Full Text Available Anabaena sp. strain PCC 7120 is a filamentous cyanobacterium that can use inorganic compounds such as nitrate or ammonium as nitrogen sources. In the absence of combined nitrogen, it can fix N2 in differentiated cells called heterocysts. Anabaena also shows substantial activities of amino acid uptake, and three ABC-type transporters for amino acids have been previously characterized. Seven new loci encoding predicted amino acid transporters were identified in the Anabaena genomic sequence and inactivated. Two of them were involved in amino acid uptake. Locus alr2535-alr2541 encodes the elements of a hydrophobic amino acid ABC-type transporter that is mainly involved in the uptake of glycine. ORF all0342 encodes a putative transporter from the dicarboxylate/amino acid:cation symporter (DAACS family whose inactivation resulted in an increased uptake of a broad range of amino acids. An assay to study amino acid release from Anabaena filaments to the external medium was set up. Net release of the alanine analogue α-aminoisobutyric acid (AIB was observed when transport system N-I (a hydrophobic amino acid ABC-type transporter was engaged in the uptake of a specific substrate. The rate of AIB release was directly proportional to the intracellular AIB concentration, suggesting leakage from the cells by diffusion.

  5. Synthesis of branched amino acids : isonorstatine, phenylisothreonine, lactacystin analogues, and amino polyols

    OpenAIRE

    Li, Feng

    2007-01-01

    The 1,2-aminoalcohol fragment is found in many natural products and drugs, for example as a central moiety of non-proteinogenic amino acids. It is also an integral part of doxorubicin and daunomycin, which have been used for the treatment of human malignancies. There is, therefore, a particular interest in the synthesis of branched amino hydroxy acids such as isonorstatine, phenylisothreonine, amino polyols and lactacystin derivatives. Norstatine is part of amastatin, an inhibitor of leuc...

  6. [Essential fatty acids and the skin].

    Science.gov (United States)

    Berbis, P; Hesse, S; Privat, Y

    1990-06-01

    Metabolism of the essential fatty acids (AGE) in an organism leads to synthesis of eicosanoids, which have various biological properties. Linoleic acid plays an important part in maintenance of epidermal integrity by intervening in the cohesion of the stratum corneum and in prevention of transepidermal water loss. Metabolites of arachidonic acid (mostly those obtained by the lipoxygenase pathway) are important agents in causing many inflammatory skin reactions concurrent with development of skin diseases such as psoriasis and atopic dermatitis. Pharmacological and dietetic control of the metabolism of arachidonic acid is a new and interesting therapeutic concept in the care of skin diseases. Also, fish oil, which is rich in linoleic acid and poor in arachidonic acid, seems to be useful in basal treatment of psoriasis. The value of evening primrose oil, which is rich in gamma-linoleic acid, in the treatment of atopic dermatitis is discussed.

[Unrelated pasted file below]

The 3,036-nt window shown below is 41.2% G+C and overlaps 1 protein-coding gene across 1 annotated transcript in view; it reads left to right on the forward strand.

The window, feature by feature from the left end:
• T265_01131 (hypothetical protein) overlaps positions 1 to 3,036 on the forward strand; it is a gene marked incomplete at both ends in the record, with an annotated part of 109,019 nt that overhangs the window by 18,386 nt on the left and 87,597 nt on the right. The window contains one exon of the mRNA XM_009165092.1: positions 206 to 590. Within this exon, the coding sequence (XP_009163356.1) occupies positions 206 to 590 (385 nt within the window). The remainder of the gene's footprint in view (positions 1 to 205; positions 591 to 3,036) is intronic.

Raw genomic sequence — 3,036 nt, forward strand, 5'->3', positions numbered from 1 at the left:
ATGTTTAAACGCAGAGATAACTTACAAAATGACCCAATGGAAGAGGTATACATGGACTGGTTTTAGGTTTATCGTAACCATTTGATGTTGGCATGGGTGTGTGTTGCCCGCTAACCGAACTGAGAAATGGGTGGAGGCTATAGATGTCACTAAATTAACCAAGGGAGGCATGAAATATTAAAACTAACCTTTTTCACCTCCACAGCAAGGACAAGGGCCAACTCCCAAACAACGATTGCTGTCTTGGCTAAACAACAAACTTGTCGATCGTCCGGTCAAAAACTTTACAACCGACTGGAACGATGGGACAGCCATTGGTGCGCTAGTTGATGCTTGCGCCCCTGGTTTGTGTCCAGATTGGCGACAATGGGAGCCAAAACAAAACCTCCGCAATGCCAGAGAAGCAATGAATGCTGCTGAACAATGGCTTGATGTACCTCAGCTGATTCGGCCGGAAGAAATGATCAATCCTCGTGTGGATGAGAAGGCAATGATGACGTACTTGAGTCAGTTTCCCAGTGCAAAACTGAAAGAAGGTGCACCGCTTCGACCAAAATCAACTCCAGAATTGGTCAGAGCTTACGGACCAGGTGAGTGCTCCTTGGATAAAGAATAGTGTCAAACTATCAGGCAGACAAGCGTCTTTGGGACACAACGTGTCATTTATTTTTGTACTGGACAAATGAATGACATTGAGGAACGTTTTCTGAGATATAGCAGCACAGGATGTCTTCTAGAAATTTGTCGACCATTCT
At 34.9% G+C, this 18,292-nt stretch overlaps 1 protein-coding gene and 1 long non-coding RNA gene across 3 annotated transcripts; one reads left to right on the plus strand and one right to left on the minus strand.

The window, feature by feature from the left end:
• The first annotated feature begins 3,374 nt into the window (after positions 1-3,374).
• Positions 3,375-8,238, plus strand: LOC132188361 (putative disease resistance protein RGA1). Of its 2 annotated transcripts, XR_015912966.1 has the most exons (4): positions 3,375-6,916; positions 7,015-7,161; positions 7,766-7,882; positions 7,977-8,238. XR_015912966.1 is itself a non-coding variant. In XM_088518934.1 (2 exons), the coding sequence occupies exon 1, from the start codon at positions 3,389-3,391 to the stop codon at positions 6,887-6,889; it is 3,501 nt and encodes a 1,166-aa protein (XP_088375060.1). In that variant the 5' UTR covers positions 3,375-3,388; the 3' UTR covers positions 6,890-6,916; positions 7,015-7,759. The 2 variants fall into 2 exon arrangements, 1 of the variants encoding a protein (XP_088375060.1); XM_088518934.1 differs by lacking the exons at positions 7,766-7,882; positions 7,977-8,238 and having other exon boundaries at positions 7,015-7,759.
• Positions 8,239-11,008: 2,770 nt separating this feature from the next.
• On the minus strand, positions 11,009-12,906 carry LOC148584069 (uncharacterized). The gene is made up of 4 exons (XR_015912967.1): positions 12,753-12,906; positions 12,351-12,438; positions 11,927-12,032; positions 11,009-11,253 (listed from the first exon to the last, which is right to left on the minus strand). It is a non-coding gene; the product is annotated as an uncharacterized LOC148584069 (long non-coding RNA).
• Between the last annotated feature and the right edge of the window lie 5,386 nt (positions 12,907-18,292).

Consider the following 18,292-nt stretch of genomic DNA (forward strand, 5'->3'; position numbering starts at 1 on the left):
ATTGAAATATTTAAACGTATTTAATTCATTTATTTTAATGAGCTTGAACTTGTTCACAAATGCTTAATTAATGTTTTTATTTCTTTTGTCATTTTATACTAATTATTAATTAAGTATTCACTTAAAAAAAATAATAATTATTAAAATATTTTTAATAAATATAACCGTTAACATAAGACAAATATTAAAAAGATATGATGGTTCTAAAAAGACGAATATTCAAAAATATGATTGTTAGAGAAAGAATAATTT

7. Rapid Degradation of Auxin/Indoleacetic Acid Proteins Requires Conserved Amino Acids of Domain II and Is Proteasome Dependent

    Science.gov (United States)

    Ramos, Jason A.; Zenser, Nathan; Leyser, Ottoline; Callis, Judy

    2001-01-01

    Auxin rapidly induces auxin/indoleacetic acid (Aux/IAA) transcription. The proteins encoded are short-lived nucleus-localized transcriptional regulators that share four conserved domains. In a transient assay measuring protein accumulation, an Aux/IAA 13–amino acid domain II consensus sequence was sufficient to target firefly luciferase (LUC) for low protein accumulation equivalent to that observed previously for full-length PSIAA6. Single amino acid substitutions in these 13 amino acids, corresponding to known auxin response mutants, resulted in a sixfold to 20-fold increase in protein accumulation. Naturally occurring variant amino acids had no effect. Residues identified as essential by single alanine substitutions were not sufficient when all flanking amino acids were alanine, indicating the importance of flanking regions. Using direct protein degradation measurements in transgenic Arabidopsis seedlings, full-length IAA1, PSIAA6, and the N-terminal 73 PSIAA6 amino acids targeted LUC for rapid degradation with 8-min half-lives. The C-terminal 109 amino acids did not affect LUC half-life. Smaller regions containing domain II also targeted LUC for rapid degradation, but the rates were not equivalent to those of the full-length protein. A single domain II substitution in the context of full-length PSIAA6 increased half-life 30-fold. Proteasome inhibitors affected Aux/IAA::LUC fusion protein accumulation, demonstrating the involvement of the proteasome. PMID:11595806

  8. DNA methylation of amino acid transporter genes in the human placenta.

    Science.gov (United States)

    Simner, C; Novakovic, B; Lillycrop, K A; Bell, C G; Harvey, N C; Cooper, C; Saffery, R; Lewis, R M; Cleal, J K

    2017-12-01